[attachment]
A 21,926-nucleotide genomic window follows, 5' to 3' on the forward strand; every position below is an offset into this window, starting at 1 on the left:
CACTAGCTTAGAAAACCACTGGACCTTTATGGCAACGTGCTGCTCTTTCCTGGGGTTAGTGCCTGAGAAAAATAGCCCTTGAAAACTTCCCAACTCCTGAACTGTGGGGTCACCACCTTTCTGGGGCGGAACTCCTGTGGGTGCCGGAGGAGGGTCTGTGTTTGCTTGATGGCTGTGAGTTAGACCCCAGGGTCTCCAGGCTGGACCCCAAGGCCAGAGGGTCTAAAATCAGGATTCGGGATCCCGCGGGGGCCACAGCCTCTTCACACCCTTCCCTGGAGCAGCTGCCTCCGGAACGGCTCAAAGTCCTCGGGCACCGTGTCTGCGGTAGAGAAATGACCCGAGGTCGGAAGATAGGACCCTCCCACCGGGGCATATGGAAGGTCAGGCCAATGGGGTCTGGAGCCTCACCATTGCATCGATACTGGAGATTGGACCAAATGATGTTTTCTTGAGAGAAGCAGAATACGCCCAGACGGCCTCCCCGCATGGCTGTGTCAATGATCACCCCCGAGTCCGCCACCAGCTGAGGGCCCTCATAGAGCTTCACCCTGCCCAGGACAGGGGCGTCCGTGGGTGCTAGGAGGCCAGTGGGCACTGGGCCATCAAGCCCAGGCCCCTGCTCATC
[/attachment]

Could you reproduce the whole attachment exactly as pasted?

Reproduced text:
A 21,926-nucleotide genomic window follows, 5' to 3' on the forward strand; every position below is an offset into this window, starting at 1 on the left:
CACTAGCTTAGAAAACCACTGGACCTTTATGGCAACGTGCTGCTCTTTCCTGGGGTTAGTGCCTGAGAAAAATAGCCCTTGAAAACTTCCCAACTCCTGAACTGTGGGGTCACCACCTTTCTGGGGCGGAACTCCTGTGGGTGCCGGAGGAGGGTCTGTGTTTGCTTGATGGCTGTGAGTTAGACCCCAGGGTCTCCAGGCTGGACCCCAAGGCCAGAGGGTCTAAAATCAGGATTCGGGATCCCGCGGGGGCCACAGCCTCTTCACACCCTTCCCTGGAGCAGCTGCCTCCGGAACGGCTCAAAGTCCTCGGGCACCGTGTCTGCGGTAGAGAAATGACCCGAGGTCGGAAGATAGGACCCTCCCACCGGGGCATATGGAAGGTCAGGCCAATGGGGTCTGGAGCCTCACCATTGCATCGATACTGGAGATTGGACCAAATGATGTTTTCTTGAGAGAAGCAGAATACGCCCAGACGGCCTCCCCGCATGGCTGTGTCAATGATCACCCCCGAGTCCGCCACCAGCTGAGGGCCCTCATAGAGCTTCACCCTGCCCAGGACAGGGGCGTCCGTGGGTGCTAGGAGGCCAGTGGGCACTGGGCCATCAAGCCCAGGCCCCTGCTCATC